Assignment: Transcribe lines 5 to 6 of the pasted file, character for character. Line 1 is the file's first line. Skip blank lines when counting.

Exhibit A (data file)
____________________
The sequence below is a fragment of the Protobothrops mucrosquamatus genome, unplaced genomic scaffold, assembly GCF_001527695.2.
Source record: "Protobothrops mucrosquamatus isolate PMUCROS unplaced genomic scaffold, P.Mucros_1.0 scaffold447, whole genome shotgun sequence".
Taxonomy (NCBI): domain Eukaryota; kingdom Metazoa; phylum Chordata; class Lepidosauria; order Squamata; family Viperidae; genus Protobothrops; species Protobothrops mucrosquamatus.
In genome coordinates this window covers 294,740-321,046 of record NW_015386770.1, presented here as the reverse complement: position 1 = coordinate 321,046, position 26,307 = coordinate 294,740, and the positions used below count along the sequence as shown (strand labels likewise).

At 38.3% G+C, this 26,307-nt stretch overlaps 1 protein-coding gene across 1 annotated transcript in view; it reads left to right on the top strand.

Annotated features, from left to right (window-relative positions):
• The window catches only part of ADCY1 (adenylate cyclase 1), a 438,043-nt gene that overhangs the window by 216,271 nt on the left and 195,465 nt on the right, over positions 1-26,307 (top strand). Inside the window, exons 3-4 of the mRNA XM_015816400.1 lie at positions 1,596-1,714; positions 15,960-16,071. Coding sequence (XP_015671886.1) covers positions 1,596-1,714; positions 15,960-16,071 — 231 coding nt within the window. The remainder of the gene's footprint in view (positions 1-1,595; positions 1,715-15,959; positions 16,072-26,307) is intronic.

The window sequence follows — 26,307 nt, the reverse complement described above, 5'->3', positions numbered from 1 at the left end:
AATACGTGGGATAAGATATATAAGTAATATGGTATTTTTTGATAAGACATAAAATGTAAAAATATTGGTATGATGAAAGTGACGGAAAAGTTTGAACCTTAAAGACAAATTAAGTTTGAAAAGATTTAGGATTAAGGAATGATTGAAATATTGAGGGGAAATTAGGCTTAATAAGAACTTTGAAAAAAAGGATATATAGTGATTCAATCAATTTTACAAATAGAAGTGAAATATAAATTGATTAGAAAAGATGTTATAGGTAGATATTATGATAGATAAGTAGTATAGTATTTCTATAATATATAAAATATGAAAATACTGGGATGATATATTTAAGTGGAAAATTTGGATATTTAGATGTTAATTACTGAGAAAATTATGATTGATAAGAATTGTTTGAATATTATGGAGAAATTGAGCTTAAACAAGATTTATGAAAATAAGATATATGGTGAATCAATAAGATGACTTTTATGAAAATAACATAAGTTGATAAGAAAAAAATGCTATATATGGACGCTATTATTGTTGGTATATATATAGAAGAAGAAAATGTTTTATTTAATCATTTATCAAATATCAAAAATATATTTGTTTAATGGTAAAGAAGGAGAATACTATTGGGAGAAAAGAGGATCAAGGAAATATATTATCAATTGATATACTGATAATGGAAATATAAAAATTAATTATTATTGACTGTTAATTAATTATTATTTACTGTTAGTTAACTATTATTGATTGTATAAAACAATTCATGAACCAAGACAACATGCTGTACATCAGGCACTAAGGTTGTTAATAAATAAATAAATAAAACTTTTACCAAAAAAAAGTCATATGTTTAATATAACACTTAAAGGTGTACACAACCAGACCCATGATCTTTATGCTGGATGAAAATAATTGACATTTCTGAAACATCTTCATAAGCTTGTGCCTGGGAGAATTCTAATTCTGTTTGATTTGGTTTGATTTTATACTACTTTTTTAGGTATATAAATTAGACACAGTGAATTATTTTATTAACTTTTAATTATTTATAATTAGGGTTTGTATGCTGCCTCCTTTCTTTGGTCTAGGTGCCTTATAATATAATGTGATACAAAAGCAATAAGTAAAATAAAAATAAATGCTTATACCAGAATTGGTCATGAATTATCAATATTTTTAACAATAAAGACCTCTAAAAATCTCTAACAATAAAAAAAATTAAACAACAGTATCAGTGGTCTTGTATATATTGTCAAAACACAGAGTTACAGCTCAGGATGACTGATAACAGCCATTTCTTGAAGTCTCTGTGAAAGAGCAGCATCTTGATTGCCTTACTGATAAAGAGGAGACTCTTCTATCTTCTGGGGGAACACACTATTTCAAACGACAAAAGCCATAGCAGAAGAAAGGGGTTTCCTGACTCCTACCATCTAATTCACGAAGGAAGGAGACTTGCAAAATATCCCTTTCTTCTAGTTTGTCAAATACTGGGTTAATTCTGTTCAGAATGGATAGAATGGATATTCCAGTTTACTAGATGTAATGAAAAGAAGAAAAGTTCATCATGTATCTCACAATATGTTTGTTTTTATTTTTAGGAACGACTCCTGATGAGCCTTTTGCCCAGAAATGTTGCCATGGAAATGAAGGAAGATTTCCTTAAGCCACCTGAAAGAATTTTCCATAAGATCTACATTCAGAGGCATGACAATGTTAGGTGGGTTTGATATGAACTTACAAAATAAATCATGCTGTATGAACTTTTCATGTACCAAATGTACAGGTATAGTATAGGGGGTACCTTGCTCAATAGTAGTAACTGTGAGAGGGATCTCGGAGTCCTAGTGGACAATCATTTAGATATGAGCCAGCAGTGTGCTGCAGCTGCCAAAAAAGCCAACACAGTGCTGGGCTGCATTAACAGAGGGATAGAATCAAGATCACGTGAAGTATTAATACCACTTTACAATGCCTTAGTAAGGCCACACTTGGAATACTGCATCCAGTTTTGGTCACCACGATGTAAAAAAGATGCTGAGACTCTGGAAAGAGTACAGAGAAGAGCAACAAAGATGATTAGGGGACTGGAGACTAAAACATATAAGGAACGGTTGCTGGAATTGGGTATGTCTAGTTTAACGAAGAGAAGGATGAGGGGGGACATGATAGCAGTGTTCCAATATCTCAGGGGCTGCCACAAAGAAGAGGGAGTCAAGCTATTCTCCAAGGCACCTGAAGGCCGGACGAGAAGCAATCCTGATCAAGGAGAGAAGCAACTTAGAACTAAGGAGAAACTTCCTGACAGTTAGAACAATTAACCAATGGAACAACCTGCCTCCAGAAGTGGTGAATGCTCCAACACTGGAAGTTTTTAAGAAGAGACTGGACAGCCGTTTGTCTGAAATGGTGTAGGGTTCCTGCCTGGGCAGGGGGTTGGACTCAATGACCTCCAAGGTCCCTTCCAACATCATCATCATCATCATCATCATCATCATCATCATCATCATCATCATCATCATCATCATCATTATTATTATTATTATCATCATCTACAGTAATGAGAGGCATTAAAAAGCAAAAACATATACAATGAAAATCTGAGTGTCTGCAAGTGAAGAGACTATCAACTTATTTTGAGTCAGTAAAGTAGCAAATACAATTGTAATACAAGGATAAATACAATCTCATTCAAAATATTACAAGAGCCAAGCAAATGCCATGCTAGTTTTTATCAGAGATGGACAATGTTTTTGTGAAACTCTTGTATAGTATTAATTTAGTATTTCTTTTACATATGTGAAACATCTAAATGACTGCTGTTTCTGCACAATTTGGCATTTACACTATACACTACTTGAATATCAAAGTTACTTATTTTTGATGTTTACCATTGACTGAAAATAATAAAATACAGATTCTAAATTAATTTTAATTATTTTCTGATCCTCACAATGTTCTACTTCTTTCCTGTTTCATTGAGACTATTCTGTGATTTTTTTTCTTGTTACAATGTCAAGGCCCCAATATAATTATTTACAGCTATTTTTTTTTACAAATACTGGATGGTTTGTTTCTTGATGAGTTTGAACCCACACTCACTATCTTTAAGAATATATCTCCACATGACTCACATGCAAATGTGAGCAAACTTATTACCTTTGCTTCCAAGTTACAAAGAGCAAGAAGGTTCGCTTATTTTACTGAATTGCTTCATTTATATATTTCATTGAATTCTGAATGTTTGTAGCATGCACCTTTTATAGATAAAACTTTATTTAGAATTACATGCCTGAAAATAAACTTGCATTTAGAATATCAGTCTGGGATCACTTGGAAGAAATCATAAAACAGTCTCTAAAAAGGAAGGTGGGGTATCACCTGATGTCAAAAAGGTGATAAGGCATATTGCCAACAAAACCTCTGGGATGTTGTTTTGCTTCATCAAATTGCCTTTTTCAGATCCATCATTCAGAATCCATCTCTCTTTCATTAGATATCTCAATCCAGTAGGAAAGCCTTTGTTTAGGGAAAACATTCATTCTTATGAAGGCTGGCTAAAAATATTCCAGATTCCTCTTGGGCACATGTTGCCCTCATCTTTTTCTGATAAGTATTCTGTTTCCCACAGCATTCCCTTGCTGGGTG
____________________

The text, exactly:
At 38.3% G+C, this 26,307-nt stretch overlaps 1 protein-coding gene across 1 annotated transcript in view; it reads left to right on the top strand.

Annotated features, from left to right (window-relative positions):